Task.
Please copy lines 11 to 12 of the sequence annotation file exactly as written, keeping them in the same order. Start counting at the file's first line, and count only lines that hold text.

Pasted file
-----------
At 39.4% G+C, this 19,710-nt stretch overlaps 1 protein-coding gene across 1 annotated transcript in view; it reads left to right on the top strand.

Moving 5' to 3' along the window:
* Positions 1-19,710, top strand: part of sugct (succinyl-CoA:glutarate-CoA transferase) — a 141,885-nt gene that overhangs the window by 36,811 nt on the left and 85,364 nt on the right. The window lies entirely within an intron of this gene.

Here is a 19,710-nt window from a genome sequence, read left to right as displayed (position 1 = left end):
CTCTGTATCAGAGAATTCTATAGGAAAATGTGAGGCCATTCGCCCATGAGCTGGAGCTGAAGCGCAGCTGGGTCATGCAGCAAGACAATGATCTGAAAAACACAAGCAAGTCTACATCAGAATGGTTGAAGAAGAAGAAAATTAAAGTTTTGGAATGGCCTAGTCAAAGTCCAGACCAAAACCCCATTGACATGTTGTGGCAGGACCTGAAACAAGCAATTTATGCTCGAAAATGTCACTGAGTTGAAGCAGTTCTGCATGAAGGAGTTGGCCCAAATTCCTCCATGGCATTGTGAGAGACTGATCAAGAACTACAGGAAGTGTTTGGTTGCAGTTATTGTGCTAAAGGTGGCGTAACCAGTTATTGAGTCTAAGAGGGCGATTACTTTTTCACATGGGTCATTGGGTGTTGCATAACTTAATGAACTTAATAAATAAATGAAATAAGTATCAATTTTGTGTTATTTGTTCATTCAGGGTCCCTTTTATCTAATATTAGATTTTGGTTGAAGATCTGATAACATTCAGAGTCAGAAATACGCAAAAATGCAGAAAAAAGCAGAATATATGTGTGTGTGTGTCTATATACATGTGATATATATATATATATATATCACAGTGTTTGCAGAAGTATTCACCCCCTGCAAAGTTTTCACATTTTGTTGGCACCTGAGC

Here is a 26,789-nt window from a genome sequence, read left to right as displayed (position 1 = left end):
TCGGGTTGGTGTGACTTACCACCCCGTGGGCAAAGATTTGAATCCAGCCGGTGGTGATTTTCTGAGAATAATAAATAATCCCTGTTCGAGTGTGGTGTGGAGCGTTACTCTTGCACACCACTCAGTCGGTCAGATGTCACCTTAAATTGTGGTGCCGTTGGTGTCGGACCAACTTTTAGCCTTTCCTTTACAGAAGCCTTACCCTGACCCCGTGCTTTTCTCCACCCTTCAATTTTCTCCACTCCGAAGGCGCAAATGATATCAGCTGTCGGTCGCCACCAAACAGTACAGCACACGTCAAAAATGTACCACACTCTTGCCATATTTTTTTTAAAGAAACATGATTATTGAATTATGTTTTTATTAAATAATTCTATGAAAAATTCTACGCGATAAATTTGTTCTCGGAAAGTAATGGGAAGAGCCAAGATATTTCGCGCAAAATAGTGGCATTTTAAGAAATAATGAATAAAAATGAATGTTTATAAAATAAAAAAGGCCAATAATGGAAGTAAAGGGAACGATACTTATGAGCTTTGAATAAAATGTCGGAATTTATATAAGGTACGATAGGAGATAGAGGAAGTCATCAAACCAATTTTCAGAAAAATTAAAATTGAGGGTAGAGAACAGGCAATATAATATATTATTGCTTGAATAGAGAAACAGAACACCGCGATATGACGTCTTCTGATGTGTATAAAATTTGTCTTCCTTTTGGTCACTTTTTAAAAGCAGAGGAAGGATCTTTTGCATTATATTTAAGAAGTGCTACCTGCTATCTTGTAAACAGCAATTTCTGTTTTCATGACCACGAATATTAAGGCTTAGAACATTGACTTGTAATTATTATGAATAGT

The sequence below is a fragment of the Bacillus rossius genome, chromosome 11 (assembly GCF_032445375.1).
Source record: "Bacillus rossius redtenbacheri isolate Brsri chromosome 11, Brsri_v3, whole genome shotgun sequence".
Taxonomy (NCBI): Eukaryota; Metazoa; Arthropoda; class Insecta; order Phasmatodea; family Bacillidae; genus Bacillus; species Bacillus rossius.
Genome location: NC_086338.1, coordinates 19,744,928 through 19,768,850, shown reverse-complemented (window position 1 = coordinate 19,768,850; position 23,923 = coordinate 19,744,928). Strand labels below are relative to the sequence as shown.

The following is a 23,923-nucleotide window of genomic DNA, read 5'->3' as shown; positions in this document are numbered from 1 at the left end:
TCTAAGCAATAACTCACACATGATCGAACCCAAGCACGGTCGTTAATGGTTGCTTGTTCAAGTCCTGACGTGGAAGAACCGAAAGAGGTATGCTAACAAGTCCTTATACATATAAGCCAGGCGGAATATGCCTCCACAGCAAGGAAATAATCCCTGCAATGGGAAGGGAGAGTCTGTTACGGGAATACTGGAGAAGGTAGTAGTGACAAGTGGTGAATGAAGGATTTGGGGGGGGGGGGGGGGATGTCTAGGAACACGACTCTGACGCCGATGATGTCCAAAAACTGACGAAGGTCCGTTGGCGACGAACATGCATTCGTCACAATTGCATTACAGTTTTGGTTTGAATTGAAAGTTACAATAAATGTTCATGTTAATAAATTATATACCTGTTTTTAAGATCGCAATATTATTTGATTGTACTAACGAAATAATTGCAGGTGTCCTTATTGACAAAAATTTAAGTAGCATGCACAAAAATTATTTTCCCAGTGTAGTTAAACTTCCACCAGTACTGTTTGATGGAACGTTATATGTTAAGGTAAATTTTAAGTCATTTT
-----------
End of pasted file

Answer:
Genome location: NC_086338.1, coordinates 19,744,928 through 19,768,850, shown reverse-complemented (window position 1 = coordinate 19,768,850; position 23,923 = coordinate 19,744,928). Strand labels below are relative to the sequence as shown.

The following is a 23,923-nucleotide window of genomic DNA, read 5'->3' as shown; positions in this document are numbered from 1 at the left end: